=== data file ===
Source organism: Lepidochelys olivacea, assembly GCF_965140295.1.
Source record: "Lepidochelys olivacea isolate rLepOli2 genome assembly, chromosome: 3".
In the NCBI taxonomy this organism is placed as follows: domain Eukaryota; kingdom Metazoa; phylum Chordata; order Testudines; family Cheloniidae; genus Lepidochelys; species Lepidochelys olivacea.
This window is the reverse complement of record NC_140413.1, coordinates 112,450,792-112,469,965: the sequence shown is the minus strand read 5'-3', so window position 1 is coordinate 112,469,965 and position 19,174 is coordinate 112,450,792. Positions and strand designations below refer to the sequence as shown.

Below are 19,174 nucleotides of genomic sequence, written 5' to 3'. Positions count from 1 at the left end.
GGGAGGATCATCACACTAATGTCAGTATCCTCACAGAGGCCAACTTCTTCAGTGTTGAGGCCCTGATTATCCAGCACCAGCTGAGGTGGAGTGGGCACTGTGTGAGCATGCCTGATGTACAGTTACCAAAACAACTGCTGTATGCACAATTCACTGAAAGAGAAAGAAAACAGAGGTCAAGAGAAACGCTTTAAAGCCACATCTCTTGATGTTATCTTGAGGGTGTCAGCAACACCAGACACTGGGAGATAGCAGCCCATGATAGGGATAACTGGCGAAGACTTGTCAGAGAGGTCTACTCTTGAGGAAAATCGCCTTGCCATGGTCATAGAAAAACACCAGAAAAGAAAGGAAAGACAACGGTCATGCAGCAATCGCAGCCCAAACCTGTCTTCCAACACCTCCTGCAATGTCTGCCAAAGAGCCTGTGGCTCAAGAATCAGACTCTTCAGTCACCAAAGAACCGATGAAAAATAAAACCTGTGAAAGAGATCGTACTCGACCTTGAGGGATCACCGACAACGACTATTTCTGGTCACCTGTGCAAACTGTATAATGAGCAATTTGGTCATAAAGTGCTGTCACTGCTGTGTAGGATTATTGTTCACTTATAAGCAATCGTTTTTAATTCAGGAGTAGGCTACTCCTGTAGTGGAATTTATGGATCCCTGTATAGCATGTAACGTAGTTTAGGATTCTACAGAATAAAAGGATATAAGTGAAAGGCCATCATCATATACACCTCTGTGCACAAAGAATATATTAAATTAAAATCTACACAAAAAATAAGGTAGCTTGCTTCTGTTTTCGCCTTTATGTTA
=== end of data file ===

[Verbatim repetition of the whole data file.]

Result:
Source organism: Lepidochelys olivacea, assembly GCF_965140295.1.
Source record: "Lepidochelys olivacea isolate rLepOli2 genome assembly, chromosome: 3".
In the NCBI taxonomy this organism is placed as follows: domain Eukaryota; kingdom Metazoa; phylum Chordata; order Testudines; family Cheloniidae; genus Lepidochelys; species Lepidochelys olivacea.
This window is the reverse complement of record NC_140413.1, coordinates 112,450,792-112,469,965: the sequence shown is the minus strand read 5'-3', so window position 1 is coordinate 112,469,965 and position 19,174 is coordinate 112,450,792. Positions and strand designations below refer to the sequence as shown.

Below are 19,174 nucleotides of genomic sequence, written 5' to 3'. Positions count from 1 at the left end.
GGGAGGATCATCACACTAATGTCAGTATCCTCACAGAGGCCAACTTCTTCAGTGTTGAGGCCCTGATTATCCAGCACCAGCTGAGGTGGAGTGGGCACTGTGTGAGCATGCCTGATGTACAGTTACCAAAACAACTGCTGTATGCACAATTCACTGAAAGAGAAAGAAAACAGAGGTCAAGAGAAACGCTTTAAAGCCACATCTCTTGATGTTATCTTGAGGGTGTCAGCAACACCAGACACTGGGAGATAGCAGCCCATGATAGGGATAACTGGCGAAGACTTGTCAGAGAGGTCTACTCTTGAGGAAAATCGCCTTGCCATGGTCATAGAAAAACACCAGAAAAGAAAGGAAAGACAACGGTCATGCAGCAATCGCAGCCCAAACCTGTCTTCCAACACCTCCTGCAATGTCTGCCAAAGAGCCTGTGGCTCAAGAATCAGACTCTTCAGTCACCAAAGAACCGATGAAAAATAAAACCTGTGAAAGAGATCGTACTCGACCTTGAGGGATCACCGACAACGACTATTTCTGGTCACCTGTGCAAACTGTATAATGAGCAATTTGGTCATAAAGTGCTGTCACTGCTGTGTAGGATTATTGTTCACTTATAAGCAATCGTTTTTAATTCAGGAGTAGGCTACTCCTGTAGTGGAATTTATGGATCCCTGTATAGCATGTAACGTAGTTTAGGATTCTACAGAATAAAAGGATATAAGTGAAAGGCCATCATCATATACACCTCTGTGCACAAAGAATATATTAAATTAAAATCTACACAAAAAATAAGGTAGCTTGCTTCTGTTTTCGCCTTTATGTTA